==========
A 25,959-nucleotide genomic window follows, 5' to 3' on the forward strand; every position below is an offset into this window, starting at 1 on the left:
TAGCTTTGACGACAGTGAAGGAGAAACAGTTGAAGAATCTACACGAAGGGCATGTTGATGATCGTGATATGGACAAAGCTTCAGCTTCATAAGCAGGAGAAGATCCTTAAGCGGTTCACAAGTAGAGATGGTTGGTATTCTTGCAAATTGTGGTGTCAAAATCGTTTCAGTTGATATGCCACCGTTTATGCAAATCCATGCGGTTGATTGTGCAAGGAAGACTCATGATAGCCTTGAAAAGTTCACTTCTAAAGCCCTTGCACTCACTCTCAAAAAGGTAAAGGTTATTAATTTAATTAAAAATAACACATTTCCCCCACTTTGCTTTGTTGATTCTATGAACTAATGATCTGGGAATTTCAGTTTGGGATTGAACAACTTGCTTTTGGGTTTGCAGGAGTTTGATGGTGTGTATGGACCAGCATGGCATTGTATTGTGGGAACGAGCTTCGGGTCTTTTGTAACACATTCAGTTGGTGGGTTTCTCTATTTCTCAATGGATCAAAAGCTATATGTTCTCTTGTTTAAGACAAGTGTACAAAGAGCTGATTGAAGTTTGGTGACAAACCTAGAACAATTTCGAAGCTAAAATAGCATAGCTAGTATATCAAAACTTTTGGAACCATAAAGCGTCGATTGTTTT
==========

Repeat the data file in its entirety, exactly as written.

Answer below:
A 25,959-nucleotide genomic window follows, 5' to 3' on the forward strand; every position below is an offset into this window, starting at 1 on the left:
TAGCTTTGACGACAGTGAAGGAGAAACAGTTGAAGAATCTACACGAAGGGCATGTTGATGATCGTGATATGGACAAAGCTTCAGCTTCATAAGCAGGAGAAGATCCTTAAGCGGTTCACAAGTAGAGATGGTTGGTATTCTTGCAAATTGTGGTGTCAAAATCGTTTCAGTTGATATGCCACCGTTTATGCAAATCCATGCGGTTGATTGTGCAAGGAAGACTCATGATAGCCTTGAAAAGTTCACTTCTAAAGCCCTTGCACTCACTCTCAAAAAGGTAAAGGTTATTAATTTAATTAAAAATAACACATTTCCCCCACTTTGCTTTGTTGATTCTATGAACTAATGATCTGGGAATTTCAGTTTGGGATTGAACAACTTGCTTTTGGGTTTGCAGGAGTTTGATGGTGTGTATGGACCAGCATGGCATTGTATTGTGGGAACGAGCTTCGGGTCTTTTGTAACACATTCAGTTGGTGGGTTTCTCTATTTCTCAATGGATCAAAAGCTATATGTTCTCTTGTTTAAGACAAGTGTACAAAGAGCTGATTGAAGTTTGGTGACAAACCTAGAACAATTTCGAAGCTAAAATAGCATAGCTAGTATATCAAAACTTTTGGAACCATAAAGCGTCGATTGTTTT